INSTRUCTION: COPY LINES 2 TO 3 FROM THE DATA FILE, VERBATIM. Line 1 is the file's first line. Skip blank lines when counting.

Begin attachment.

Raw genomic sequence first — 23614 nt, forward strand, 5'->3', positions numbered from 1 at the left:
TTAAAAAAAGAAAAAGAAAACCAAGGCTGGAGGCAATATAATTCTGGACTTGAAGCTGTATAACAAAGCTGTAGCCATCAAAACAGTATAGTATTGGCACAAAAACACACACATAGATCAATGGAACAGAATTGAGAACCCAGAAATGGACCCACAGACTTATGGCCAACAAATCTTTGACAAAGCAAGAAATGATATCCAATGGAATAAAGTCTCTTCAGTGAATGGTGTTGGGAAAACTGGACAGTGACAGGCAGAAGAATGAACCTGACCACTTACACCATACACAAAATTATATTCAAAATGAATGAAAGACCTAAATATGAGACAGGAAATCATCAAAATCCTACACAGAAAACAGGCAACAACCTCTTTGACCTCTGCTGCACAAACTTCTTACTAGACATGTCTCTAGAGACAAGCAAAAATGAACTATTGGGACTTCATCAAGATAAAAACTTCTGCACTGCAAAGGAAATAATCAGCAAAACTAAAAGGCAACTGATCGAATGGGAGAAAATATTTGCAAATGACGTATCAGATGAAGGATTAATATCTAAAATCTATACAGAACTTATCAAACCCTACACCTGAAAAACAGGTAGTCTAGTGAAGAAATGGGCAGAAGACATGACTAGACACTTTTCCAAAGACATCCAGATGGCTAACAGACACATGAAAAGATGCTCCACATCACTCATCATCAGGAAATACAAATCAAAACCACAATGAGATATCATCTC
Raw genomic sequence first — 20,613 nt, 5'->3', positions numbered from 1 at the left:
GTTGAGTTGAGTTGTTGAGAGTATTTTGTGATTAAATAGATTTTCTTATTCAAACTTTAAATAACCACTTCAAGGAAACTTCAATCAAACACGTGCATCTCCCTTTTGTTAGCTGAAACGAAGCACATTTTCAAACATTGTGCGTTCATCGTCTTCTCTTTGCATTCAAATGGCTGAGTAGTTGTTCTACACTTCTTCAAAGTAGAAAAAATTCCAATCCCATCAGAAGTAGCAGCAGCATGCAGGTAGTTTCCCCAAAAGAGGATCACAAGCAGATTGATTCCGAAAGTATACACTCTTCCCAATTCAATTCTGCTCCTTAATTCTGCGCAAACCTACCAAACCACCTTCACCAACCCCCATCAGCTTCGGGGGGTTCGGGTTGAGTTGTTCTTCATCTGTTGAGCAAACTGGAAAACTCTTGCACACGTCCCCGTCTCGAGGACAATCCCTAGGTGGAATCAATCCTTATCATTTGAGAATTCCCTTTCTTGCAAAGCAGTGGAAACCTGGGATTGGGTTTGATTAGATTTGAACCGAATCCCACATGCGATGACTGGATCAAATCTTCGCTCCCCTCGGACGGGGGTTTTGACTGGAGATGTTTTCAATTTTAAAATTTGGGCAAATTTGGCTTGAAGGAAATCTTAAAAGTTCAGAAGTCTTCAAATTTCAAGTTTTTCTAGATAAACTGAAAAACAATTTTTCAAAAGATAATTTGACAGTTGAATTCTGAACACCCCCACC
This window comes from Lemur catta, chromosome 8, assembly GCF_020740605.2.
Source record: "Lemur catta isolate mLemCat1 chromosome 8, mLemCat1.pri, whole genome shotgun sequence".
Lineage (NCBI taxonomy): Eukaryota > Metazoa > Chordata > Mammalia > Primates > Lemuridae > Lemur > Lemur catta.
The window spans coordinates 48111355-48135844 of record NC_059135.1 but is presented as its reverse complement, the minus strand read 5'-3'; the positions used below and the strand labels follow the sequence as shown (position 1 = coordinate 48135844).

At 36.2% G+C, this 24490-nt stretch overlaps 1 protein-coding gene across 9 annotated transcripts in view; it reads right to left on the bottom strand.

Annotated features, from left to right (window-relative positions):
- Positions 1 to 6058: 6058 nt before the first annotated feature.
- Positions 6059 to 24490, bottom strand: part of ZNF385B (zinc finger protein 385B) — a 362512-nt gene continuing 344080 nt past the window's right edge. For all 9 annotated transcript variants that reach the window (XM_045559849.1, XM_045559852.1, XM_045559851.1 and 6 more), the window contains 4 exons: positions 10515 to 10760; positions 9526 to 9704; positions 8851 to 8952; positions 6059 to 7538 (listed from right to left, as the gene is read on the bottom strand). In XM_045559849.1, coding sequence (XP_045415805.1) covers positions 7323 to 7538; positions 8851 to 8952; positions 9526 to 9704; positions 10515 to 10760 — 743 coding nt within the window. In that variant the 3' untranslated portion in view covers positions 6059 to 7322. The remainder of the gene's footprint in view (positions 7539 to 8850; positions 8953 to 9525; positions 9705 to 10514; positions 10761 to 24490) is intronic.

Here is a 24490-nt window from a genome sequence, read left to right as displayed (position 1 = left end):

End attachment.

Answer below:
TTAAAAAAAGAAAAAGAAAACCAAGGCTGGAGGCAATATAATTCTGGACTTGAAGCTGTATAACAAAGCTGTAGCCATCAAAACAGTATAGTATTGGCACAAAAACACACACATAGATCAATGGAACAGAATTGAGAACCCAGAAATGGACCCACAGACTTATGGCCAACAAATCTTTGACAAAGCAAGAAATGATATCCAATGGAATAAAGTCTCTTCAGTGAATGGTGTTGGGAAAACTGGACAGTGACAGGCAGAAGAATGAACCTGACCACTTACACCATACACAAAATTATATTCAAAATGAATGAAAGACCTAAATATGAGACAGGAAATCATCAAAATCCTACACAGAAAACAGGCAACAACCTCTTTGACCTCTGCTGCACAAACTTCTTACTAGACATGTCTCTAGAGACAAGCAAAAATGAACTATTGGGACTTCATCAAGATAAAAACTTCTGCACTGCAAAGGAAATAATCAGCAAAACTAAAAGGCAACTGATCGAATGGGAGAAAATATTTGCAAATGACGTATCAGATGAAGGATTAATATCTAAAATCTATACAGAACTTATCAAACCCTACACCTGAAAAACAGGTAGTCTAGTGAAGAAATGGGCAGAAGACATGACTAGACACTTTTCCAAAGACATCCAGATGGCTAACAGACACATGAAAAGATGCTCCACATCACTCATCATCAGGAAATACAAATCAAAACCACAATGAGATATCATCTC
Raw genomic sequence first — 20,613 nt, 5'->3', positions numbered from 1 at the left: